• yes, i think, 'cos of the extra support at the front...
  • Yes, more traction.
  • No two wheel drive is better, just lay into the throttle when you corner and be sure to drive an older mustang so you can you use the extra torque to get you out.
  • It depends. Four wheel drives tend to induce bravado. Most of the rigs I see wrecked or sliding in bad weather are 4WD. Letting off the gas in a 4WD can lead to a four-wheel lockup. Certain types of 4WD can be dangerous as well. If you have a system that engages the rear wheels when it detects the front tires are spinning then a skid can be a true test of throttle control. Giving it gas causes the rear tires to lose even more lateral grip and slide, worsening your spin. Letting off the gas slows the front wheels but not the rear, causing the rear to pass the front. Now, some AWD systems are great at power transfer and can compensate for human error, even if the only error is reacting in tenths of a seconds instead of hundredths. And for acceleration, you can put down twice as much power as there is twice as much contact patch at the driven wheels. This reduces wheelspin, all else being equal.
  • Yes it is, the reason being in a 4WD car you have all 4 wheels driving the car giving it more even and balanced power. What the guy above said about the mustang will just make you end up dead! Dont pay any attention to him. If you are to drive in serious snow or rain I would suggest a specialist course, there cheap and only last a cpl of days.
    • Thinker
      Actually 4WDs only pull on 2 wheels. one in front one in back. Limited slip helps. Lockers of course make all 4 wheels pull but you cannot turn very sharp corners. Four wheel helps you go, but not stop any better than any automobile. If you find yourself skidding out of control on snow or ice or even just rounding a corner put the transmission in neutral or push in the clutch taking all torque off the wheels then steer as in a skid and brake accordingly. Putting the transmission in neutral removes the reverse torque on the wheels allowing them to grip and stop the danger.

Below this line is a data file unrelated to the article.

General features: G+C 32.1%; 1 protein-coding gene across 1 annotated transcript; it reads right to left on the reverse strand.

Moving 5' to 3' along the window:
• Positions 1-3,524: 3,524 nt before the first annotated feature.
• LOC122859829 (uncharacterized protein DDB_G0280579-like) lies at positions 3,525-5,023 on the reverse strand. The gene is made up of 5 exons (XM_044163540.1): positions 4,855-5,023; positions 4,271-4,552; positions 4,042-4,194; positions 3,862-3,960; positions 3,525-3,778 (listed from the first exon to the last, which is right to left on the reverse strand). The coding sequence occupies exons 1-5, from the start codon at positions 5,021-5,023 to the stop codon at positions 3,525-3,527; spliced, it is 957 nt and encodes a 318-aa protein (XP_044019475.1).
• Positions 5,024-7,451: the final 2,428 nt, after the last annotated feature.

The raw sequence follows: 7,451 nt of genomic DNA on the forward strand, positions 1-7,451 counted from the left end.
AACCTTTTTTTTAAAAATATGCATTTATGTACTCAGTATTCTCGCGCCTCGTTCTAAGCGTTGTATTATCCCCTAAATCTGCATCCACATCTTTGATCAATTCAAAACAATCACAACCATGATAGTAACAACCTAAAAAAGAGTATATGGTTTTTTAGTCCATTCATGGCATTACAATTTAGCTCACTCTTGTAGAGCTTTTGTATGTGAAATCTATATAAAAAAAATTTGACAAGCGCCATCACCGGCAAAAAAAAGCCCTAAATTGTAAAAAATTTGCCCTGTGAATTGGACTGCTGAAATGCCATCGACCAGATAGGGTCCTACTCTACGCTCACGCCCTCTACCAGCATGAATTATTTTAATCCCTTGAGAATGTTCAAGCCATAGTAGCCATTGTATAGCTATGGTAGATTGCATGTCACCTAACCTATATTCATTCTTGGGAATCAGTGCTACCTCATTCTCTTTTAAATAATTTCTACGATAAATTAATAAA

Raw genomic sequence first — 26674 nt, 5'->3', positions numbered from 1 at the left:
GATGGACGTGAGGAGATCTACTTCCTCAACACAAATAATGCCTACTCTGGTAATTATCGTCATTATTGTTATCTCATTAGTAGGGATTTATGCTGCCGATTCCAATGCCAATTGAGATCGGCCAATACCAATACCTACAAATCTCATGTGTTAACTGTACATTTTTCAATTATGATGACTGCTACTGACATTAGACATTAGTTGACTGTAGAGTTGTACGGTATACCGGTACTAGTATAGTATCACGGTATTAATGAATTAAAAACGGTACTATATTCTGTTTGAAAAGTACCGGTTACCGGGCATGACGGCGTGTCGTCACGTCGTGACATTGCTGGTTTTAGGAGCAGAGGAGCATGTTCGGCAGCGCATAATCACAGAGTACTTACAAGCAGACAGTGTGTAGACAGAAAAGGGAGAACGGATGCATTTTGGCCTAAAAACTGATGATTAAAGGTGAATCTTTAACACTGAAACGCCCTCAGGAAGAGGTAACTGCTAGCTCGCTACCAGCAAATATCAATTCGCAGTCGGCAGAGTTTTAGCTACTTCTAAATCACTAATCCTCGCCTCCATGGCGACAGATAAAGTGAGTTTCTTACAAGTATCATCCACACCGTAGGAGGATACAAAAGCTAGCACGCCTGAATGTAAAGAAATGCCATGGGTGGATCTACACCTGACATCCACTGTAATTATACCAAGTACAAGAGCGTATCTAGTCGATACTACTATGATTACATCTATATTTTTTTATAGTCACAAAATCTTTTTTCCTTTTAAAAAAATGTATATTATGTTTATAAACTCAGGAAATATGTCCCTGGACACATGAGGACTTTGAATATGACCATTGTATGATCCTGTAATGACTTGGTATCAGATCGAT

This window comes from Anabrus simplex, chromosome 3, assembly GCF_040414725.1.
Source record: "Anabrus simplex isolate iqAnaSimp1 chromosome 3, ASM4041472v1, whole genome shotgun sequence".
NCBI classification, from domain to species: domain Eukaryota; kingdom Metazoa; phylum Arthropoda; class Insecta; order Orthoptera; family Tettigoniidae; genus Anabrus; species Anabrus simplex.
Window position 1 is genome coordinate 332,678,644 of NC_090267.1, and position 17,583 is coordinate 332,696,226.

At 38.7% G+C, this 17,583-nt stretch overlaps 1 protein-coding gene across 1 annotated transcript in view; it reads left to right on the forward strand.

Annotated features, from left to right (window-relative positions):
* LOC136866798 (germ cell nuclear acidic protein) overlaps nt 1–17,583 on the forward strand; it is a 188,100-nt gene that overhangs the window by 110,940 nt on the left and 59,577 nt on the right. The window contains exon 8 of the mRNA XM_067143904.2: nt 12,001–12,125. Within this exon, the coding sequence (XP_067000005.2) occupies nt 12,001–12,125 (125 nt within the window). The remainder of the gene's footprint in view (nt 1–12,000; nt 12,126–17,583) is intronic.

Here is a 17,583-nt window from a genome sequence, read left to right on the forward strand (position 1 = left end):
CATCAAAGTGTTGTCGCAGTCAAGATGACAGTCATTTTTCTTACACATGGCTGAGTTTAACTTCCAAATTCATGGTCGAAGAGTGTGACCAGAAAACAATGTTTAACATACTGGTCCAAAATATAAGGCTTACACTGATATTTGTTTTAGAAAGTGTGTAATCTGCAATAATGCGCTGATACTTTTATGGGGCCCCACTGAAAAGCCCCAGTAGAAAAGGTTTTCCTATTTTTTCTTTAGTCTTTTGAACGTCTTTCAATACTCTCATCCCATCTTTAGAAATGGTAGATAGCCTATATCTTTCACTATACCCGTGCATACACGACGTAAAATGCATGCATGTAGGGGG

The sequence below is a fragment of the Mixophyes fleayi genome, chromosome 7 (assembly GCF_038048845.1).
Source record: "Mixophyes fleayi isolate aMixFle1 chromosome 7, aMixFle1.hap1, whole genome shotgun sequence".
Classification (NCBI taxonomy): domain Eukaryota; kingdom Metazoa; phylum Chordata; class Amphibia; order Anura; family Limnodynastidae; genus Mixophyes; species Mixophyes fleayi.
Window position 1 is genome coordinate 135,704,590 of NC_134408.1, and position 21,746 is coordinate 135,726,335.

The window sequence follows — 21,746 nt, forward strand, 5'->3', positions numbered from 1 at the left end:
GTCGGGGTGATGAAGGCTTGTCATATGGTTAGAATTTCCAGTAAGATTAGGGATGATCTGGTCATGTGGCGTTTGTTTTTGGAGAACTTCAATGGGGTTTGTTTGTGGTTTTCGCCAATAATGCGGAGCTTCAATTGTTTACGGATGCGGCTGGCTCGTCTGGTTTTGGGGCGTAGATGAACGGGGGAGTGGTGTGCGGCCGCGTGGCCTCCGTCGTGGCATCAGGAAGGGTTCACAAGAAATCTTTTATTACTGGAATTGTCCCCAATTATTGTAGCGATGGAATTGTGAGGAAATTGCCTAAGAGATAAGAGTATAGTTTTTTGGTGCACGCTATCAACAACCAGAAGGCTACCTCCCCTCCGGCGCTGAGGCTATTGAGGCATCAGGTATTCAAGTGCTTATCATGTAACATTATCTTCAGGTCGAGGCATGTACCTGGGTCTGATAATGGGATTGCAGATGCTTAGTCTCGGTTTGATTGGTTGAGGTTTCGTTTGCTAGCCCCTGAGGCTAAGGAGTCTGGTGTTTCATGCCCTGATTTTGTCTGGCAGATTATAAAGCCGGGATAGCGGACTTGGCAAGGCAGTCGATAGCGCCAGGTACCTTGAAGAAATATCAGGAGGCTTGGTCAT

• Four wheel drive can help you acceleate, but it still doesn't help you stop. Anti-lock brakes can help, but there's really nothing you can do if your car spins out or starts sliding down a hill sideways. I see same number of stranded or stuck 4WD/AWD SUVs as cars. Saw a tricked out SUV with huge 22" or 24" rims stuck in a ditch last winter. Soccer moms and show-offs be warned. :)
  • As long as you remember that 4 wheel drive does not mean you can drive full throttle. You have to drive S-L-O-W... it's about traction, not speed.
  • you know, a little bit off topic here, but I'd like to point out that crummy tires, even on a great 4wd drive system with a good computer, can really ruin things. I suggest making sure you have nice tires with good traction (usually NOT the ones the dealership gives you). It's really a worthwhile investment, no matter which wheels you're driving with.
  • I fell safer in my 4 wheel drive in rain and snow; but they don't do a thing for you on ice!!!
  • They are a little safer, but as SASSY pointed out, They won't be any safer for you on ice.
  • Every year "Consumer's Buyer's guide" puts out a book with stats on cars and other things. I used to be terrified when I would read that some sport utility vehicles tip over easily. And that some car's air bags deflate and hurt the people that they are supposed to save, or that children aren't safe in the "suicide" seat (passenger seat), etc. I purchase new cars frequently and read what they have to say and just pick the car that has the type of danger that year that I am willing to endure. Otherwise, I would jump out everytime that the car stopped at a light. Seriously, I get miffed with the designers because they could design something safe. The only worry that we should have should be our own handling skills or lack there of, of the vehicle
  • no, you have to know how to drive these. 4wd will help you accelerate and not get stuck, but try to stop a 5k lb vechile in the snow doing 50mph. This happened in PA when a bad storms blow in, people don't want to be immobile so they buy 4wd and have no idea how to drive it, a 4wd truck is more prone to rollover and is hard to stop in the snow and ice. you can get around better in these, but it is not safer. it all depends on the driver
  • All things equal, four wheel drive gives a bit of an advantage on slippery roads. However, it helps you go, not stop, which is why so many of the cars in the ditch during snow storms are big SUVs. They get overconfident and drive faster than conditions allow. You don't require AWD to perform well on slick roads though. Studded snowtires, where legal, work wonders. Also, modern cars with ABS, traction control, stability control - they do remarkably well even with two wheel drive. As with AWD they help, they don't change the laws of physics so don't drive beyond the road conditions. Of course, many of today's AWD vehicles also have stability control, etc., and they are even more sure footed. In terms of bang for the buck you're better off with stability control than AWD, but there's nothing wrong with either or both.

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